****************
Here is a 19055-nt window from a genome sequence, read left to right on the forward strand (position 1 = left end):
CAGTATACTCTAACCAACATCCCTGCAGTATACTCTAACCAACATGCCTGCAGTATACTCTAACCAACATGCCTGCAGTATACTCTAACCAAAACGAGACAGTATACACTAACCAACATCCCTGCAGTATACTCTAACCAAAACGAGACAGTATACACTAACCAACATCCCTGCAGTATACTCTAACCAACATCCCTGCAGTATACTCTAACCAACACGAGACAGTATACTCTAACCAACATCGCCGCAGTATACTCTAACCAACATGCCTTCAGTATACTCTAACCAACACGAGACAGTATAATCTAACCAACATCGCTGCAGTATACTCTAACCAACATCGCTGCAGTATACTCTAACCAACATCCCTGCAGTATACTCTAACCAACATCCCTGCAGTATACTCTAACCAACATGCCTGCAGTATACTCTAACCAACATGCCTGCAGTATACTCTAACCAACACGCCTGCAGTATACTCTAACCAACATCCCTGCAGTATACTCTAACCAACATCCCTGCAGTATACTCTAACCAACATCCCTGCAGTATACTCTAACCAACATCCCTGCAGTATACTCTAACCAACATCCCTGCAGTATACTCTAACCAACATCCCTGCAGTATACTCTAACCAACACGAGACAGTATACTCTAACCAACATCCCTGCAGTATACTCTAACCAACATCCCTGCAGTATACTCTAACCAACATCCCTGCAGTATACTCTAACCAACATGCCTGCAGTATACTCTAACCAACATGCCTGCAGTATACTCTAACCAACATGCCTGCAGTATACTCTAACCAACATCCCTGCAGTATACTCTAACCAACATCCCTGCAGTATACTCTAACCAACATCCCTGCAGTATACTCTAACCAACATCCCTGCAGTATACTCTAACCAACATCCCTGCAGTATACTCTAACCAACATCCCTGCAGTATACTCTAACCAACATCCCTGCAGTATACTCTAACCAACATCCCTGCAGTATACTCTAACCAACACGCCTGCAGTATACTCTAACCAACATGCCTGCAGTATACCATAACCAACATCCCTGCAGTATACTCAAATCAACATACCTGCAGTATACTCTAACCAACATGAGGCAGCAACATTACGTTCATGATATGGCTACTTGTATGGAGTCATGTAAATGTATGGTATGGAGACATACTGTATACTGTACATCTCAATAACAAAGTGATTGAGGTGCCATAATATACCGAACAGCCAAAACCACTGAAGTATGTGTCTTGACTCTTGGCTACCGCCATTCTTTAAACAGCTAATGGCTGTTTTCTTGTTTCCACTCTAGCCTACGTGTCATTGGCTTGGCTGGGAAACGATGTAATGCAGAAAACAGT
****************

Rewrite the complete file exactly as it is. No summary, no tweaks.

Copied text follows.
Here is a 19055-nt window from a genome sequence, read left to right on the forward strand (position 1 = left end):
CAGTATACTCTAACCAACATCCCTGCAGTATACTCTAACCAACATGCCTGCAGTATACTCTAACCAACATGCCTGCAGTATACTCTAACCAAAACGAGACAGTATACACTAACCAACATCCCTGCAGTATACTCTAACCAAAACGAGACAGTATACACTAACCAACATCCCTGCAGTATACTCTAACCAACATCCCTGCAGTATACTCTAACCAACACGAGACAGTATACTCTAACCAACATCGCCGCAGTATACTCTAACCAACATGCCTTCAGTATACTCTAACCAACACGAGACAGTATAATCTAACCAACATCGCTGCAGTATACTCTAACCAACATCGCTGCAGTATACTCTAACCAACATCCCTGCAGTATACTCTAACCAACATCCCTGCAGTATACTCTAACCAACATGCCTGCAGTATACTCTAACCAACATGCCTGCAGTATACTCTAACCAACACGCCTGCAGTATACTCTAACCAACATCCCTGCAGTATACTCTAACCAACATCCCTGCAGTATACTCTAACCAACATCCCTGCAGTATACTCTAACCAACATCCCTGCAGTATACTCTAACCAACATCCCTGCAGTATACTCTAACCAACATCCCTGCAGTATACTCTAACCAACACGAGACAGTATACTCTAACCAACATCCCTGCAGTATACTCTAACCAACATCCCTGCAGTATACTCTAACCAACATCCCTGCAGTATACTCTAACCAACATGCCTGCAGTATACTCTAACCAACATGCCTGCAGTATACTCTAACCAACATGCCTGCAGTATACTCTAACCAACATCCCTGCAGTATACTCTAACCAACATCCCTGCAGTATACTCTAACCAACATCCCTGCAGTATACTCTAACCAACATCCCTGCAGTATACTCTAACCAACATCCCTGCAGTATACTCTAACCAACATCCCTGCAGTATACTCTAACCAACATCCCTGCAGTATACTCTAACCAACATCCCTGCAGTATACTCTAACCAACACGCCTGCAGTATACTCTAACCAACATGCCTGCAGTATACCATAACCAACATCCCTGCAGTATACTCAAATCAACATACCTGCAGTATACTCTAACCAACATGAGGCAGCAACATTACGTTCATGATATGGCTACTTGTATGGAGTCATGTAAATGTATGGTATGGAGACATACTGTATACTGTACATCTCAATAACAAAGTGATTGAGGTGCCATAATATACCGAACAGCCAAAACCACTGAAGTATGTGTCTTGACTCTTGGCTACCGCCATTCTTTAAACAGCTAATGGCTGTTTTCTTGTTTCCACTCTAGCCTACGTGTCATTGGCTTGGCTGGGAAACGATGTAATGCAGAAAACAGT